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“Sex and the City: The Movie” picks up four years after the finale of the TV series. Carrie Bradshaw is still with Mr. Big (Chris Noth) before the film's events complicate her love life once again. Noth was doing double duty filming the movie and shooting episodes of “Law and Order: Criminal Intent” at the same time.

"It’s pretty schizo," he said. "Totally antithetical subject matter, feeling, etc. It’s completely two different sets although for a movie, I think they cover an enormous amount of ground although they may not be doing eight or nine pages like we do on ‘Law and Order’. They cover what they do very [fast]. I mean, they cover a lot. They’re going at a rapid pace. So both sets were positively exhausting in completely different ways."

Just when Noth would get back into the Mr. Big groove, he'd have to switch to Det. Mike Logan. "It was a big challenge for me because filming has its own sort of wearing and exhausting nature to it, not just the hours but the repetition. You've got to get eight hours of sleep, especially for ‘Law & Order’. But it’s a romantic comedy so that it’s different in terms of timing and you’re using a whole different set of instruments for it. So I was always happy. It’s kind of like two different families and it was fun to get back to each one of them. It’s like, coming back to the ‘Law & Order’ world after being in the ‘SITC’ world was at first a little bracing, and then it was back to normal. Then going back to them after ‘Law & Order’, it was a little weird, because of this sort of fashion sense and the rhythms of that. But I finally finished both of them."

Both characters go back a long way for Noth. Logan began in 1990 on the original Law & Order. After a 10 year break, he joined ‘Criminal Intent’. ‘Sex and the City’ goes back 10 years.

"They’re both New Yorkers, just different neighborhoods maybe. Part of the fun is they’re absolutely diametrically different sets and different feelings just as the characters are. I always joke, ‘with Big I’m going from Gucci clothes to Logan’s Moe Ginsburg suits’. But they’re both really great fun, great complete individuals with different points of view in different worlds.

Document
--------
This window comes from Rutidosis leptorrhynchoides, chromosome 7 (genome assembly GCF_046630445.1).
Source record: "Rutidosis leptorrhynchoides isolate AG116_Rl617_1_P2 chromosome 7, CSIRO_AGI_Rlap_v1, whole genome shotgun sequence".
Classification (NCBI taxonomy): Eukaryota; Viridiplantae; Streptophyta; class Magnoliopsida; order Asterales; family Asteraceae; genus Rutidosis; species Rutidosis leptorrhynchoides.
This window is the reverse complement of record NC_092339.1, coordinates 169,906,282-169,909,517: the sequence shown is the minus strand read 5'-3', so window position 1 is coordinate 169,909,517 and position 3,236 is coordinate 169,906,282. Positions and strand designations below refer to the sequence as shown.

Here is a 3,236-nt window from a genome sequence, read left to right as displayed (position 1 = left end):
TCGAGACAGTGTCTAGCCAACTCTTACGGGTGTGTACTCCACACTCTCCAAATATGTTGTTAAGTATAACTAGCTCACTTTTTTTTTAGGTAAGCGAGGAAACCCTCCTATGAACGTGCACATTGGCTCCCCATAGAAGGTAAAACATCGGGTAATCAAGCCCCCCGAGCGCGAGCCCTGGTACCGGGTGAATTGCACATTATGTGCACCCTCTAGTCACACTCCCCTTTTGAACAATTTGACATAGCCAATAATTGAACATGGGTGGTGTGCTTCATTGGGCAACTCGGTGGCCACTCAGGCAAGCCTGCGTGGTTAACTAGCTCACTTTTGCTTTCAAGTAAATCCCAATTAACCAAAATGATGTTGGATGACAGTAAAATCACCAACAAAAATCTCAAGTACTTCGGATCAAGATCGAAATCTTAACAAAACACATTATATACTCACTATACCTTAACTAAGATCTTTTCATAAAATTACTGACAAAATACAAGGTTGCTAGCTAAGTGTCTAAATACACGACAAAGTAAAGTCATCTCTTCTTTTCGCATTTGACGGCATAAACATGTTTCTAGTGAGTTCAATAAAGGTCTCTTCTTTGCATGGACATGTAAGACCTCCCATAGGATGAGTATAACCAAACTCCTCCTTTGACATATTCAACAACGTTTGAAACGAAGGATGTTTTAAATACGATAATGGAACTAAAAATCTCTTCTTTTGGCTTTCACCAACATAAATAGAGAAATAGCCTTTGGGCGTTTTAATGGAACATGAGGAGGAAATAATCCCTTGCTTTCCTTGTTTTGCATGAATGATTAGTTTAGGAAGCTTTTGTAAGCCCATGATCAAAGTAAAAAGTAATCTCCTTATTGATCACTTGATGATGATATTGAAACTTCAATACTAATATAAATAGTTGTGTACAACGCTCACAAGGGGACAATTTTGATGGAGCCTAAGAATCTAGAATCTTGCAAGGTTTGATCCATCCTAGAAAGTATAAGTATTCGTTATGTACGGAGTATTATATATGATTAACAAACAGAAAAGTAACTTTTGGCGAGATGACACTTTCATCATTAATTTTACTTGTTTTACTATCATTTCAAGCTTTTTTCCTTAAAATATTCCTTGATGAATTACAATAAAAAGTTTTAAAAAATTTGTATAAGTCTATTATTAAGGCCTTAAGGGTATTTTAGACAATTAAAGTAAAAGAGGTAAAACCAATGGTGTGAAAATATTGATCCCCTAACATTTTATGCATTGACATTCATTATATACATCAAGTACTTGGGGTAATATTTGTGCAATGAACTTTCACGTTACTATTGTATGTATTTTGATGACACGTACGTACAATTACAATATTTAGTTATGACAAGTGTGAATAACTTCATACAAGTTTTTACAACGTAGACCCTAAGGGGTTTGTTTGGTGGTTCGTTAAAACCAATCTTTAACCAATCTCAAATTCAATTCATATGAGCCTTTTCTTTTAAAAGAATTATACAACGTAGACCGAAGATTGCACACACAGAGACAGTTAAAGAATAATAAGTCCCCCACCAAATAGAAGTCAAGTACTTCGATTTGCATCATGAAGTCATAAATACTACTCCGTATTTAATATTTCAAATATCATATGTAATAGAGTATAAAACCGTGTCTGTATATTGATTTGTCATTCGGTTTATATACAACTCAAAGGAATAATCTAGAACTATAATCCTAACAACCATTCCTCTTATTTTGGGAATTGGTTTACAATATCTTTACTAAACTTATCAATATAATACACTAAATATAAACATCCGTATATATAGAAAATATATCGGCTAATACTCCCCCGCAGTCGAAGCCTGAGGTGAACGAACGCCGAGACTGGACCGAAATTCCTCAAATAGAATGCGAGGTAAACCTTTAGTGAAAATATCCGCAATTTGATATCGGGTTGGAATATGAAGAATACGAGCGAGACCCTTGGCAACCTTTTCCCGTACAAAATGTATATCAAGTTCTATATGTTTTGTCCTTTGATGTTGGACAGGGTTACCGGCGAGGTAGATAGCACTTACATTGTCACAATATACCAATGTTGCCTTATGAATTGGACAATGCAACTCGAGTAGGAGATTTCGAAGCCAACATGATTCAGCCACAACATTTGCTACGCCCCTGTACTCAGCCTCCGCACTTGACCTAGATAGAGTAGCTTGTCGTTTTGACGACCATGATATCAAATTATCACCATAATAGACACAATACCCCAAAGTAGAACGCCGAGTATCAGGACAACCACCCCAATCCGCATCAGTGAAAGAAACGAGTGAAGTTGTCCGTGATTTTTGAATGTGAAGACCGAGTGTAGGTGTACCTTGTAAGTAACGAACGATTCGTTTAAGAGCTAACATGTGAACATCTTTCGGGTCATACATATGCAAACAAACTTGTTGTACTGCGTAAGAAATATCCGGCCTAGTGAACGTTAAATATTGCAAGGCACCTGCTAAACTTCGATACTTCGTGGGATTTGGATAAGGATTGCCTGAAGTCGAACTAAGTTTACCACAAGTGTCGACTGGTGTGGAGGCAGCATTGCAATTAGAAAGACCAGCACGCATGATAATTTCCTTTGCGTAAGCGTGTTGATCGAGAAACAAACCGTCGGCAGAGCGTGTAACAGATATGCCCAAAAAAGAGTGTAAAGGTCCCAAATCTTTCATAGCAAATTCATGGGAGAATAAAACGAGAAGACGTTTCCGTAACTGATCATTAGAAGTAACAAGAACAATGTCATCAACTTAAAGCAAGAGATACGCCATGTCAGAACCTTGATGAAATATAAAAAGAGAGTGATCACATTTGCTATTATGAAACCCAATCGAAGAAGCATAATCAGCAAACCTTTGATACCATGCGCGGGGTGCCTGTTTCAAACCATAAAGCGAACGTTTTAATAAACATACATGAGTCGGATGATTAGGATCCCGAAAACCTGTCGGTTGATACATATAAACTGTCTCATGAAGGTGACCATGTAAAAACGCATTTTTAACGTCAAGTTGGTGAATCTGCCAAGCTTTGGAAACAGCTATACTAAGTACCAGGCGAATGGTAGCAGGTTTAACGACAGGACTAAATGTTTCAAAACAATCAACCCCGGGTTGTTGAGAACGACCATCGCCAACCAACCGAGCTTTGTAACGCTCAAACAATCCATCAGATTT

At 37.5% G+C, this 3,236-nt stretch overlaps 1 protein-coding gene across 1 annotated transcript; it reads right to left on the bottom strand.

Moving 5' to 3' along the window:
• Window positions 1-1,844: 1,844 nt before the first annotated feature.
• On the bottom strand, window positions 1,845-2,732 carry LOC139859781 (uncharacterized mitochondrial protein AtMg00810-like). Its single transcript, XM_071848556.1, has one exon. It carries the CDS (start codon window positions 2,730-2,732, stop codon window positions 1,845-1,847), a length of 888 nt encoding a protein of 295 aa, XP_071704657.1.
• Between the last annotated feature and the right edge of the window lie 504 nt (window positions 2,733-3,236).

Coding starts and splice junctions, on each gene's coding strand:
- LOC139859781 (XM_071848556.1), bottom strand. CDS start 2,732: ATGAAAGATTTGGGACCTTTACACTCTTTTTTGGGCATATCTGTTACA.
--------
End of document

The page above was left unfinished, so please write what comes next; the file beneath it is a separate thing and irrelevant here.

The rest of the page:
And our sets articulate that also. Our set on ‘Law & Order’, it’s a lot of hard work. We try to have fun together and have a lot of laughs. I think there’s a little more testosterone, but the ‘Sex and the City’ set I would say, is a lot more, obviously female oriented, a lot more emphasis on hair and makeup, which is always fun."

The sets have different fans too. "All I know is in the neighborhoods of ‘Criminal Intent’, some of the fans wanted me to sign their gin bottles. We were mobbed in ‘Sex and the City’ on the first week. I mean, every set we were on there were 500 people with their camera phones. I mean, I’ve never seen anything like it and they stayed there all day long. ‘Law & Order’ is like an old friend in New York. We’ve been around awhile and it’s almost like a part of New York. I think that people see us, recognize us and say hi, but they don’t bother us and they leave us alone to do our thing."

There was one moment where Noth met an unexpected ‘Sex and the City’ fan while shooting ‘Law & Order’. While shooting in a car, blocking traffic, a trucker started honking at the crew. The crew tried to ignore him, but when he finally got their attention, it turned out he was just a Carrie Bradshaw supporter.

"We thought he was going to jump out and go, 'You f*ckers have been holding me up all day! Get your asses out of here.' It was like he was going to be really pissed off, and it was like, 'When are you going to marry Carrie?' That’s all he wanted."

The plot of ‘Sex and the City: The Movie’ was kept under wraps, even while fans were stealing shots of scenes involving wedding dresses. Noth even filmed multiple versions of his scenes to fake people out.

"The reality is we had to film a lot of fake endings because there were so many people on the set. So everything we were doing was photographed and put online and perused, and sort of like, dissected. It was a little bit weird. I've never, ever been on a set where there was that much interest in trying to figure out what was going on. Everyone who got it in the papers were completely wrong because everything is so out of context- they don’t understand. Just because they see someone in a wedding dress, it doesn’t necessarily mean what they think it’s going to mean. That’s the beauty of the movie, you know."

While he is still not giving up the details, Noth is happy with the outcome of Big's storyline in the film. "I can honestly say from the writing and what we’ve shot that I’m pretty happy. I mean, with the schedule and the sort of doing double duty, I was a little unsure if I could keep up with it. But I was happy with what we got."

There may not be any more resolution than his final line from the TV series finale, but that's not necessarily what Mr. Big needs. "It’s a continuation. I mean, I’m not sure anything needs to be resolved. They’re a part of each other’s lives, through all the twists and turns and there’s a lot of different twists and turns, but it’s life, I guess. He’s a big part of her life."

The movie may be the final chapter in ‘Sex & the City’. Even with demand high, Noth suspects he has reached the limit for being a believable Mr. Big. "I don’t think you could call it, if I’m in a wheelchair, ‘Sex and the City’. There’ll be no sex and the city will be filled with wheelchairs. It’ll be the Golden Girls and something with old guys." / Issue 82 - September 3744
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